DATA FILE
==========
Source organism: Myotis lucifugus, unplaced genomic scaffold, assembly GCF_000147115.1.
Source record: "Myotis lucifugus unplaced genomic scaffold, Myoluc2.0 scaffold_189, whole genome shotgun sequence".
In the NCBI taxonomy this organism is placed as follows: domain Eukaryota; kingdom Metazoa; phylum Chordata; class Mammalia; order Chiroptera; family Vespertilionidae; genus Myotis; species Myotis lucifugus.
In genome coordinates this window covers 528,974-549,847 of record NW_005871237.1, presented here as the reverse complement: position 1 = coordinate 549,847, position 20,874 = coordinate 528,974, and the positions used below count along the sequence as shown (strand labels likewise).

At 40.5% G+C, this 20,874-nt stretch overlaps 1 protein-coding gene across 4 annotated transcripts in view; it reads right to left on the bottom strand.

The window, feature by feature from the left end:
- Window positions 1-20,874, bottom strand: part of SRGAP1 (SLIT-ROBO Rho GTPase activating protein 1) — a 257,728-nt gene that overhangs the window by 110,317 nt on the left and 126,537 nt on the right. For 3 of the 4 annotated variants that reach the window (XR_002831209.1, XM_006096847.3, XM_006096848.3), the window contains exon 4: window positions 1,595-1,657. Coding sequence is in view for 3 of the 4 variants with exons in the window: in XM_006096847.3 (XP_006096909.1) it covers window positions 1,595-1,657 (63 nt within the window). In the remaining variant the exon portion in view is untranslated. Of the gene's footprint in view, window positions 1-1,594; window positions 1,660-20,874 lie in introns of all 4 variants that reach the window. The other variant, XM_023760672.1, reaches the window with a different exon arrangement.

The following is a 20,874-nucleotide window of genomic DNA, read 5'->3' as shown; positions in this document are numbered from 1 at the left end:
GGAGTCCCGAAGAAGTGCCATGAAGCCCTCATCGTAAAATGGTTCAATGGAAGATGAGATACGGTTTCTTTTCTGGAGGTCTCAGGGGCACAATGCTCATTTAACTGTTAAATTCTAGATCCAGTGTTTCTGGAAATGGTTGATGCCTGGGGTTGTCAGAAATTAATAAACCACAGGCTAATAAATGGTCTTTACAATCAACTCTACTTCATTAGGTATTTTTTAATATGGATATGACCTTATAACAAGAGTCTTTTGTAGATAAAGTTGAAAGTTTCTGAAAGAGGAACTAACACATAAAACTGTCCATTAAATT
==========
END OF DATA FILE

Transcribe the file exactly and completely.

Source organism: Myotis lucifugus, unplaced genomic scaffold, assembly GCF_000147115.1.
Source record: "Myotis lucifugus unplaced genomic scaffold, Myoluc2.0 scaffold_189, whole genome shotgun sequence".
In the NCBI taxonomy this organism is placed as follows: domain Eukaryota; kingdom Metazoa; phylum Chordata; class Mammalia; order Chiroptera; family Vespertilionidae; genus Myotis; species Myotis lucifugus.
In genome coordinates this window covers 528,974-549,847 of record NW_005871237.1, presented here as the reverse complement: position 1 = coordinate 549,847, position 20,874 = coordinate 528,974, and the positions used below count along the sequence as shown (strand labels likewise).

At 40.5% G+C, this 20,874-nt stretch overlaps 1 protein-coding gene across 4 annotated transcripts in view; it reads right to left on the bottom strand.

The window, feature by feature from the left end:
- Window positions 1-20,874, bottom strand: part of SRGAP1 (SLIT-ROBO Rho GTPase activating protein 1) — a 257,728-nt gene that overhangs the window by 110,317 nt on the left and 126,537 nt on the right. For 3 of the 4 annotated variants that reach the window (XR_002831209.1, XM_006096847.3, XM_006096848.3), the window contains exon 4: window positions 1,595-1,657. Coding sequence is in view for 3 of the 4 variants with exons in the window: in XM_006096847.3 (XP_006096909.1) it covers window positions 1,595-1,657 (63 nt within the window). In the remaining variant the exon portion in view is untranslated. Of the gene's footprint in view, window positions 1-1,594; window positions 1,660-20,874 lie in introns of all 4 variants that reach the window. The other variant, XM_023760672.1, reaches the window with a different exon arrangement.

The following is a 20,874-nucleotide window of genomic DNA, read 5'->3' as shown; positions in this document are numbered from 1 at the left end:
GGAGTCCCGAAGAAGTGCCATGAAGCCCTCATCGTAAAATGGTTCAATGGAAGATGAGATACGGTTTCTTTTCTGGAGGTCTCAGGGGCACAATGCTCATTTAACTGTTAAATTCTAGATCCAGTGTTTCTGGAAATGGTTGATGCCTGGGGTTGTCAGAAATTAATAAACCACAGGCTAATAAATGGTCTTTACAATCAACTCTACTTCATTAGGTATTTTTTAATATGGATATGACCTTATAACAAGAGTCTTTTGTAGATAAAGTTGAAAGTTTCTGAAAGAGGAACTAACACATAAAACTGTCCATTAAATT